UPDATE: Reader Jay Edelstein informs me that the out-of-print Columbia DVD (featuring the shorter version of the film, from what I can tell) contained a nice anamorphic transfer and optional subtitles. If you get your hands on this version, you can switch to this DVD for the last 10 minutes.
The disc features the film's original stereo Russian track and unremovable, burnt-in English subtitles. The audio is a bit noisy, with slight analogue hiss and distortion, but is clear and well-balanced.
The DVD contains a few features that can be consumed in about 15 minutes. The Behind the Scenes segment is a collection of clips from the film and interviews with the cast and director conducted during the 1997 Venice Film Festival. It contains some good information--and Filipchuk sure is a cute little rascal--but its 12 minutes don't go into much depth.
The photo gallery contains 15 stills, the first five of which are better quality than the last 10, which look like frame grabs from the disc. The international trailer contains some of the film's most memorable images, but isn't subtitled.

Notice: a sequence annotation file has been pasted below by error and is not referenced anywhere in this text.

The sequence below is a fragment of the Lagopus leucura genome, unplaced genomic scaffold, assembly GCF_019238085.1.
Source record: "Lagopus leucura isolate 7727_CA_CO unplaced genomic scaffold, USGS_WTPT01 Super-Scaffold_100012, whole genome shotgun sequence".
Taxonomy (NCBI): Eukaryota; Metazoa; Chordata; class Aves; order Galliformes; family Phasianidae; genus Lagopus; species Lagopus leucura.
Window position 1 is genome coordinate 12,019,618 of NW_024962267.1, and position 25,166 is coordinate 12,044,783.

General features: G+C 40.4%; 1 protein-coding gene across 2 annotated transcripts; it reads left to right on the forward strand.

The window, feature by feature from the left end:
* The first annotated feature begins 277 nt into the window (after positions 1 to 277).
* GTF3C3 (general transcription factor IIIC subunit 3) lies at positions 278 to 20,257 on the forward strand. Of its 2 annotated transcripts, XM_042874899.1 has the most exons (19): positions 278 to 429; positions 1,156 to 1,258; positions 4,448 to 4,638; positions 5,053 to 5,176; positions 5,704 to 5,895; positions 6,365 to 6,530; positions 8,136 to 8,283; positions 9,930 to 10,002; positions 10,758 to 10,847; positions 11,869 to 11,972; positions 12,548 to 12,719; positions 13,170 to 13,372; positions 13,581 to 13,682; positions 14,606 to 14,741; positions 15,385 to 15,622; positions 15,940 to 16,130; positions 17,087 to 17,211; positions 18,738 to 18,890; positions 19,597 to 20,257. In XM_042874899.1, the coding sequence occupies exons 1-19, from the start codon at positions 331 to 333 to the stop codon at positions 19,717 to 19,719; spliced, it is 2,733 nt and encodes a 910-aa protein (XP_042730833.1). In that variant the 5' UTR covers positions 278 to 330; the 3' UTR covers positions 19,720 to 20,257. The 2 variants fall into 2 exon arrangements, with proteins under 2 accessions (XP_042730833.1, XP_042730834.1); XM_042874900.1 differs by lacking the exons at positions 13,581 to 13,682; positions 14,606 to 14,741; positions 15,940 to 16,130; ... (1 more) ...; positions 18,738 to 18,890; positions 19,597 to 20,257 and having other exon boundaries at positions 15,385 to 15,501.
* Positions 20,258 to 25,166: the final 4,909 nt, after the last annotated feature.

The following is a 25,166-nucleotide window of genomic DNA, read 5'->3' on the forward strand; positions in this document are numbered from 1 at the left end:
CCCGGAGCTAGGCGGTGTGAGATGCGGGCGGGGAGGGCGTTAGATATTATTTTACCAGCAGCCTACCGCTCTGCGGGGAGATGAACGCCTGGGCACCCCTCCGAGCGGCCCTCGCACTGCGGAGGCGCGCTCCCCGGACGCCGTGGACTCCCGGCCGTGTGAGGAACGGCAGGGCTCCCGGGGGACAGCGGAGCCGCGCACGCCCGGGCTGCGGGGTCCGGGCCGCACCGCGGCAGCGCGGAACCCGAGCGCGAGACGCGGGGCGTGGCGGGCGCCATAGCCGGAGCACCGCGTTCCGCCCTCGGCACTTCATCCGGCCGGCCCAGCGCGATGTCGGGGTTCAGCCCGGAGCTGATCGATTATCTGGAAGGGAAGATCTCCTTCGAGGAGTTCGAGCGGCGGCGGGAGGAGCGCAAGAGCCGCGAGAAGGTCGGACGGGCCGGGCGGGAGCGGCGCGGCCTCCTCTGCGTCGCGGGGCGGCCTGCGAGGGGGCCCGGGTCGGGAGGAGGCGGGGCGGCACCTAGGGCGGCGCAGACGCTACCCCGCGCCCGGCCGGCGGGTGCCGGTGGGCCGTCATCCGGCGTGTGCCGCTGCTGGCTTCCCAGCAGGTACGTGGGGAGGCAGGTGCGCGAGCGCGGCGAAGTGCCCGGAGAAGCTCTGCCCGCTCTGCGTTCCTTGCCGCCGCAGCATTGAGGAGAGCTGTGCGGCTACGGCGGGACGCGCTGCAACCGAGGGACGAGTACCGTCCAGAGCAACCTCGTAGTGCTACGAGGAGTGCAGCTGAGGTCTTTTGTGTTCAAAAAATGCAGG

It would be easy to highly recommend a pristine DVD of The Thief. Unfortunately, this release doesn't hold up to modern-day quality standards. However, given the currently available materials, it's doubtful that a better release will come in the near future. So depending on how interested you are in the film, it may be worth a purchase. If you're sensitive about picture quality, it's still definitely worth renting. (And if you can get the old Columbia version to augment it, that may be the best option.)
Jeremy Mathews has been subjecting films to his criticism since 2000. He has contributed to several publications, including Film Threat, Salt Lake City Weekly, the Salt Lake Tribune, In Utah This Week and The Wasatch Journal. He also runs the blog The Same Dame and fronts the band NSPS.